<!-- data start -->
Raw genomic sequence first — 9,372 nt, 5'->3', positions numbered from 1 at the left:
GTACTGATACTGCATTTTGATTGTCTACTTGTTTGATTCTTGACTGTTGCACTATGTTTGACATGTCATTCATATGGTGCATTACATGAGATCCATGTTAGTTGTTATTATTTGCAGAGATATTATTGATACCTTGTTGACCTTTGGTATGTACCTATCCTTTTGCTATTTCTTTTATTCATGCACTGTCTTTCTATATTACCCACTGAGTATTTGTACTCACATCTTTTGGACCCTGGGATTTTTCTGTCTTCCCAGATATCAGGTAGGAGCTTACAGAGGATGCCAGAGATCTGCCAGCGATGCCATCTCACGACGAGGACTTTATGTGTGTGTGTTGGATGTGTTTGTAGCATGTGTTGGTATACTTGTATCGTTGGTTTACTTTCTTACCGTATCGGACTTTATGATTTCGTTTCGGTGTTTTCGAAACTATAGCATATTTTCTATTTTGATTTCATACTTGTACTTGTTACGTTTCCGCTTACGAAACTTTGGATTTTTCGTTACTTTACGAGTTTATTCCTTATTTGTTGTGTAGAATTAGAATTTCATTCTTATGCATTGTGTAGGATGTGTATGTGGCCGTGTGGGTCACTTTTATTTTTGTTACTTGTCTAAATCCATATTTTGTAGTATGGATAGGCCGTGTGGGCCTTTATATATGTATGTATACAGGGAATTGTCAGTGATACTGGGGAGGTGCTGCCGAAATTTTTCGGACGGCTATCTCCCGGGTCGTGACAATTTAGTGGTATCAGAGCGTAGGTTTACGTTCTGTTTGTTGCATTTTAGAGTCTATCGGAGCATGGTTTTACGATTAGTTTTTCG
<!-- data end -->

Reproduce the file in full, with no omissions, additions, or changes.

Raw genomic sequence first — 9,372 nt, 5'->3', positions numbered from 1 at the left:
GTACTGATACTGCATTTTGATTGTCTACTTGTTTGATTCTTGACTGTTGCACTATGTTTGACATGTCATTCATATGGTGCATTACATGAGATCCATGTTAGTTGTTATTATTTGCAGAGATATTATTGATACCTTGTTGACCTTTGGTATGTACCTATCCTTTTGCTATTTCTTTTATTCATGCACTGTCTTTCTATATTACCCACTGAGTATTTGTACTCACATCTTTTGGACCCTGGGATTTTTCTGTCTTCCCAGATATCAGGTAGGAGCTTACAGAGGATGCCAGAGATCTGCCAGCGATGCCATCTCACGACGAGGACTTTATGTGTGTGTGTTGGATGTGTTTGTAGCATGTGTTGGTATACTTGTATCGTTGGTTTACTTTCTTACCGTATCGGACTTTATGATTTCGTTTCGGTGTTTTCGAAACTATAGCATATTTTCTATTTTGATTTCATACTTGTACTTGTTACGTTTCCGCTTACGAAACTTTGGATTTTTCGTTACTTTACGAGTTTATTCCTTATTTGTTGTGTAGAATTAGAATTTCATTCTTATGCATTGTGTAGGATGTGTATGTGGCCGTGTGGGTCACTTTTATTTTTGTTACTTGTCTAAATCCATATTTTGTAGTATGGATAGGCCGTGTGGGCCTTTATATATGTATGTATACAGGGAATTGTCAGTGATACTGGGGAGGTGCTGCCGAAATTTTTCGGACGGCTATCTCCCGGGTCGTGACAATTTAGTGGTATCAGAGCGTAGGTTTACGTTCTGTTTGTTGCATTTTAGAGTCTATCGGAGCATGGTTTTACGATTAGTTTTTCG